It was the hour of the night when there be none stirring save churchyard ghosts — when all doors are closed except the gates of graves, and all eyes shut but the eyes of wicked men.
When there is no sound on the earth except the ticking of the grasshopper, or the croaking of obscene frogs in the poole.
And no light except that of the blinking starres, and the wicked and devilish wills-o’-the-wisp, as they gambol among the marshes, and lead good men astraye.
When there is nothing moving in heaven except the owle, as he flappeth along lazily; or the magician, as he rides on his infernal broomsticke, whistling through the aire like the arrowes of a Yorkshire archere.
It was at this hour (namely, at twelve o’clock of the night,) that two beings went winging through the black clouds, and holding converse with each other.
Now the first was Mercurius, the messenger, not of gods (as the heathens feigned), but of daemons; and the second, with whom he held company, was the soul of Sir Roger de Rollo, the brave knight. Sir Roger was Count of Chauchigny, in Champagne; Seigneur of Santerre, Villacerf and aultre lieux. But the great die as well as the humble; and nothing remained of brave Rodger now, but his coffin and his deathless soul.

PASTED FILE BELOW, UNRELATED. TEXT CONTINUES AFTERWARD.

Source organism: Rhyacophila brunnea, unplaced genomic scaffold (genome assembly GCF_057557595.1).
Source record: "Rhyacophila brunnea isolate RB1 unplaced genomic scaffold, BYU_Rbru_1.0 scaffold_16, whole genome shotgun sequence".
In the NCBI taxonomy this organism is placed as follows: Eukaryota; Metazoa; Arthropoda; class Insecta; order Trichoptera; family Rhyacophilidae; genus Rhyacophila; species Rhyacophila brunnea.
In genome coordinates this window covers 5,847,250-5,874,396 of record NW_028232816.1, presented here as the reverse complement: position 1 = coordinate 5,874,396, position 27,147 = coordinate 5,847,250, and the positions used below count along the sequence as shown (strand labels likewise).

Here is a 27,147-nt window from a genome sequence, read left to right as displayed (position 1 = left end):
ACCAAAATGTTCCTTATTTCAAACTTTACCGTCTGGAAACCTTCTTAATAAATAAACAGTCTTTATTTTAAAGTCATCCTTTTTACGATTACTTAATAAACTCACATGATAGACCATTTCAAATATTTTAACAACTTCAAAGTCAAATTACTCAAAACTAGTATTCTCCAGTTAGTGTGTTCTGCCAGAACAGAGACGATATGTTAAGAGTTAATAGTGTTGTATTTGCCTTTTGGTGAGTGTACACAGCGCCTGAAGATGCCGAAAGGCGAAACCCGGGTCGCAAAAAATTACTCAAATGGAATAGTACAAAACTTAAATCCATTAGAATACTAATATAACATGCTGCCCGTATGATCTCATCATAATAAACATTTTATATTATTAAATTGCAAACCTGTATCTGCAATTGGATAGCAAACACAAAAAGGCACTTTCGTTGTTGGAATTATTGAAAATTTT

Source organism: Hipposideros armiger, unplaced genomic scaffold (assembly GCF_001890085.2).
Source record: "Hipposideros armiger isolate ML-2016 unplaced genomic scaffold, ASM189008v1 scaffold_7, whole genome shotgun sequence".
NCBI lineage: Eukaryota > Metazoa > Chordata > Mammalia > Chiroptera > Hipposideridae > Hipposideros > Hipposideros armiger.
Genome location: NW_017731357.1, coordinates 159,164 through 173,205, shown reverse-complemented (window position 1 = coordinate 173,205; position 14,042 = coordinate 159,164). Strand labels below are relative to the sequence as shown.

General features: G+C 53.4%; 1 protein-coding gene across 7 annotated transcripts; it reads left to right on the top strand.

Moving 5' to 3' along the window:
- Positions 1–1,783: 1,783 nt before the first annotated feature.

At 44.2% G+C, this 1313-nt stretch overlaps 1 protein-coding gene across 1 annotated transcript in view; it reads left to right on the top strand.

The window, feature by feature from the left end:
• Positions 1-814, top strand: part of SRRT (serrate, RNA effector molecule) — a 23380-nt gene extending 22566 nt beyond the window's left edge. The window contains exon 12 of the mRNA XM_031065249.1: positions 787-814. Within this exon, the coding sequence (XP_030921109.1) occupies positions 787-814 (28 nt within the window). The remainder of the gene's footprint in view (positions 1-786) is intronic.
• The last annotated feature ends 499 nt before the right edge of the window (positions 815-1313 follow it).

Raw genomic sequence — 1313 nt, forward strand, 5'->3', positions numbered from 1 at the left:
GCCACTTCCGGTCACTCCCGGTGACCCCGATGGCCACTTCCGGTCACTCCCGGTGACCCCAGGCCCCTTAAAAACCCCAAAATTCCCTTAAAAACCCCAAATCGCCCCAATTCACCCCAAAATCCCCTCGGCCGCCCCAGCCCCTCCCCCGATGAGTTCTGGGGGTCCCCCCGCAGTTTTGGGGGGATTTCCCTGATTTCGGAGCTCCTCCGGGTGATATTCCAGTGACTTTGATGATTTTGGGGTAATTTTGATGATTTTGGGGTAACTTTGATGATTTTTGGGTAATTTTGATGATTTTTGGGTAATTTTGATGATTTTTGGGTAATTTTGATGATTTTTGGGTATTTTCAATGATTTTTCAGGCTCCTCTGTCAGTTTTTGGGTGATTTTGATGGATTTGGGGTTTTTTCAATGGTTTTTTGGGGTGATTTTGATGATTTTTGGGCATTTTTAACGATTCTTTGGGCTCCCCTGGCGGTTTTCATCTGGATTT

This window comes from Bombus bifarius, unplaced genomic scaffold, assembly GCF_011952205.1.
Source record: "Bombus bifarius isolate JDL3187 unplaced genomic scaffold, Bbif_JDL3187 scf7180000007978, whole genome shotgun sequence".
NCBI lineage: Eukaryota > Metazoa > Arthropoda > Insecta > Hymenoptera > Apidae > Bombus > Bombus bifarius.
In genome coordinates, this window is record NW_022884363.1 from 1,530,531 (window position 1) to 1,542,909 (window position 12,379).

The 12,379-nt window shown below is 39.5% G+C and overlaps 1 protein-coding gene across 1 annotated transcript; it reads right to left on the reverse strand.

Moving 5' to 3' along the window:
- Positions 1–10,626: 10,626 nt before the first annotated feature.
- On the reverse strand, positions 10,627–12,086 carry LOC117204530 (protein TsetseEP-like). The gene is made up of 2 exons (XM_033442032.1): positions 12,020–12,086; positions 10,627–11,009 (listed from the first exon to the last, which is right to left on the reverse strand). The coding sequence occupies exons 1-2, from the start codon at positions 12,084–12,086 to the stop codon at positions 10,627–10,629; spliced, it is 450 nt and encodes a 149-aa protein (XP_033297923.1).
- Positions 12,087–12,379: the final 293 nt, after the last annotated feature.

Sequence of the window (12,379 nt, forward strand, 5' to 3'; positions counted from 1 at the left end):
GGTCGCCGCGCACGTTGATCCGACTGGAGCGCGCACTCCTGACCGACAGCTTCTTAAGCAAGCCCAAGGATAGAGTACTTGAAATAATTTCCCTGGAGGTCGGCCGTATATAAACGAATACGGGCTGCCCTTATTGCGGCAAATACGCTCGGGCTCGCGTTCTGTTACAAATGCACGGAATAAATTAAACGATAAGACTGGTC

And Mercurius, in order to keep fast the soul, his companion, had bound him round the neck with his tail; which, when the soul was stubborn, he would draw so tight as to strangle him wellnigh, sticking into him the barbed point thereof; whereat the poor soul, Sir Rollo, would groan and roar lustily.
Now they two had come together from the gates of purgatorie, being bound to those regions of fire and flame where poor sinners fry and roast in saecula saeculorum.
“It is hard,” said the poor Sir Rollo, as they went gliding through the clouds, “that I should thus be condemned for ever, and all for want of a single ave.”
“How, Sir Soul?” said the daemon. “You were on earth so wicked, that not one, or a million of aves, could suffice to keep from hell-flame a creature like thee; but cheer up and be merry; thou wilt be but a subject of our lord the Devil, as am I; and, perhaps, thou wilt be advanced to posts of honor, as am I also:” and to show his authoritie, he lashed with his tail the ribbes of the wretched Rollo.